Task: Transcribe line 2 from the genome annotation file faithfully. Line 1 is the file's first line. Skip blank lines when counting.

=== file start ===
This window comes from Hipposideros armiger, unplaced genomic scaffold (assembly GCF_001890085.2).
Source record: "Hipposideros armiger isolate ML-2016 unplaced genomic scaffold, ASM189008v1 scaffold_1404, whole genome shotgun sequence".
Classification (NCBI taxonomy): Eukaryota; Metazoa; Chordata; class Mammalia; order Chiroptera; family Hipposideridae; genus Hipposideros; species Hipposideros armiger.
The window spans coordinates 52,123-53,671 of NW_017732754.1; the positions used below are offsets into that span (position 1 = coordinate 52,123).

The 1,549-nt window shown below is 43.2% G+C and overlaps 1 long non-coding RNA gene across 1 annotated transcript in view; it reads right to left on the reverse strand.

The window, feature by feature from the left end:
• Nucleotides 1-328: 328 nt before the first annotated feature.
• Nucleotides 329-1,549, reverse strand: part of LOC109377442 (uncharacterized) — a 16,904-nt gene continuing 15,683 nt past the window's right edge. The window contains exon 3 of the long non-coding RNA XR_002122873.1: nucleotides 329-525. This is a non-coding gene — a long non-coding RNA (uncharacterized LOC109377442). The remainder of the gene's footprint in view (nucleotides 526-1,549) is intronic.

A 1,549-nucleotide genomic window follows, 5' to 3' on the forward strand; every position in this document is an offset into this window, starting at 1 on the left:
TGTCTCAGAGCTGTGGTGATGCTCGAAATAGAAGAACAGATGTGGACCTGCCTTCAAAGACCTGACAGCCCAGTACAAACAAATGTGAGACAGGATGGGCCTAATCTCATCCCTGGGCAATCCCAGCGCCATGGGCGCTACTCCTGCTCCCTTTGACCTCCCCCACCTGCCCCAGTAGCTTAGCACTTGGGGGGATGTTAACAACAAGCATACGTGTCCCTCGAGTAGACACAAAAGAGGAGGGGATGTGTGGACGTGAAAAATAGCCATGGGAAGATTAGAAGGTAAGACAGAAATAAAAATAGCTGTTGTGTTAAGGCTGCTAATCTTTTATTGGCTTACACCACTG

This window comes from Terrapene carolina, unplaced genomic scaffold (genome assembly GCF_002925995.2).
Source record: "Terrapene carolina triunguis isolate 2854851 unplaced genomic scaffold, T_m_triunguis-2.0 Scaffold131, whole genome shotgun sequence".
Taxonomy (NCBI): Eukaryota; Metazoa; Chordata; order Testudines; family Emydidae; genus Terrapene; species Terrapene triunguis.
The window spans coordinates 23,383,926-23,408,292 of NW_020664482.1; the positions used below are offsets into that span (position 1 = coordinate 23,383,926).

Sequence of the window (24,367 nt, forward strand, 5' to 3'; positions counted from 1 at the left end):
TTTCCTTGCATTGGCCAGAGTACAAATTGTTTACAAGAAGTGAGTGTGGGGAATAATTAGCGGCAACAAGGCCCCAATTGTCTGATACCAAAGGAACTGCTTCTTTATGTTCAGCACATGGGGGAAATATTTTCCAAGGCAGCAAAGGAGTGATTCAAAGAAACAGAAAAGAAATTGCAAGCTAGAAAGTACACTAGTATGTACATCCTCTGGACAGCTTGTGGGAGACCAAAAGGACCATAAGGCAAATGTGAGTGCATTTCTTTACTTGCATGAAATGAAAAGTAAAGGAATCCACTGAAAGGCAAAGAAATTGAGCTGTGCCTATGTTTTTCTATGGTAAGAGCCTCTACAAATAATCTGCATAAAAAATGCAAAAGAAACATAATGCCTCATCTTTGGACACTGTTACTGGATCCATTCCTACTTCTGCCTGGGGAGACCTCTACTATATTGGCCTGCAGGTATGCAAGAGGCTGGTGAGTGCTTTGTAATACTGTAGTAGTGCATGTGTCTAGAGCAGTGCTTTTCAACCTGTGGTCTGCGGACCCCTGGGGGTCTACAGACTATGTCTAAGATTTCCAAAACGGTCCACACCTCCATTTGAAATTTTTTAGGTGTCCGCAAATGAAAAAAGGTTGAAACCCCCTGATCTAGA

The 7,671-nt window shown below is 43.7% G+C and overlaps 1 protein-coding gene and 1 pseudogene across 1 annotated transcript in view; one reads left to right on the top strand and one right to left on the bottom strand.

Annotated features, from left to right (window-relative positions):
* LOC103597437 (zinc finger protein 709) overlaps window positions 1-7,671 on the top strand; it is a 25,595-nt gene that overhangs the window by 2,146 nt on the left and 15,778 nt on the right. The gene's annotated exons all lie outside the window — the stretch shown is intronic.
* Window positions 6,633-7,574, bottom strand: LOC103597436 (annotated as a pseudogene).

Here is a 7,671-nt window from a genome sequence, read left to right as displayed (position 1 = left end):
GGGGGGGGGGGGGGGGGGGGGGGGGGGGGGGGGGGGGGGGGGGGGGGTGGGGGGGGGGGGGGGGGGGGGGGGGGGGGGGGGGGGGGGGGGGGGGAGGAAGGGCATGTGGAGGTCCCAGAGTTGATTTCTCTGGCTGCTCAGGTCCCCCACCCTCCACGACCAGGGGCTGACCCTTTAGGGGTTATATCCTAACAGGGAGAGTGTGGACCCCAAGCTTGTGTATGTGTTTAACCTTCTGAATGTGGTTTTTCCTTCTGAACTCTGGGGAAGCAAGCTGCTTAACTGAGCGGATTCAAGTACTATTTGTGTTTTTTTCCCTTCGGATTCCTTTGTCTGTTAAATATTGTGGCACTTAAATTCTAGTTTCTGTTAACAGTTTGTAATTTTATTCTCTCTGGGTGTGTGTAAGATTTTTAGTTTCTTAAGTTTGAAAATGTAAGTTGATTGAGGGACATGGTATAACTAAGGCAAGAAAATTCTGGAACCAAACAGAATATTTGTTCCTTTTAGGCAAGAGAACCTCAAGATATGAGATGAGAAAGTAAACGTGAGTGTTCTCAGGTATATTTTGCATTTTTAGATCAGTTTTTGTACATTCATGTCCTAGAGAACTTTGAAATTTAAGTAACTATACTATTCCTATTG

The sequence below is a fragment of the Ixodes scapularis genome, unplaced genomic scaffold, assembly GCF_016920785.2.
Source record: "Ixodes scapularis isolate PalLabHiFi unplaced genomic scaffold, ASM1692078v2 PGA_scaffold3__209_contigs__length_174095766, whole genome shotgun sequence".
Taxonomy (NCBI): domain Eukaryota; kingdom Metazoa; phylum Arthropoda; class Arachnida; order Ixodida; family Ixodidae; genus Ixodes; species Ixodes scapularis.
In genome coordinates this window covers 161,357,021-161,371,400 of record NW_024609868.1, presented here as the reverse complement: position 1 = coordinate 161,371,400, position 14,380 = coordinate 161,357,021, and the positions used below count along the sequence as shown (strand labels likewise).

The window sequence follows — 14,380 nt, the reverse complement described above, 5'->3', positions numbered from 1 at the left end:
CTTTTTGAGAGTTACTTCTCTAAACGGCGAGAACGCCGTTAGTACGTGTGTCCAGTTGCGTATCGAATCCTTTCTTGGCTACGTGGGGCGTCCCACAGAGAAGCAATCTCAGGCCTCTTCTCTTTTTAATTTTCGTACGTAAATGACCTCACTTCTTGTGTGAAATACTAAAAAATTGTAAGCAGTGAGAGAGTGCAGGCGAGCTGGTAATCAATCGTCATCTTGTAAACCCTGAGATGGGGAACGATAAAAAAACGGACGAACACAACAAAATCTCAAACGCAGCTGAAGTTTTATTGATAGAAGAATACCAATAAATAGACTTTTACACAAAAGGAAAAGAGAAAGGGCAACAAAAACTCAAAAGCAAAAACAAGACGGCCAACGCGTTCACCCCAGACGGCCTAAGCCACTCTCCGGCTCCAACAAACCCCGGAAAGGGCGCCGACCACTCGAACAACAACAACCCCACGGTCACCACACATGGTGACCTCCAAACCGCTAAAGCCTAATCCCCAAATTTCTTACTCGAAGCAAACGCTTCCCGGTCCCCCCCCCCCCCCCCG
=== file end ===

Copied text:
Source record: "Hipposideros armiger isolate ML-2016 unplaced genomic scaffold, ASM189008v1 scaffold_1404, whole genome shotgun sequence".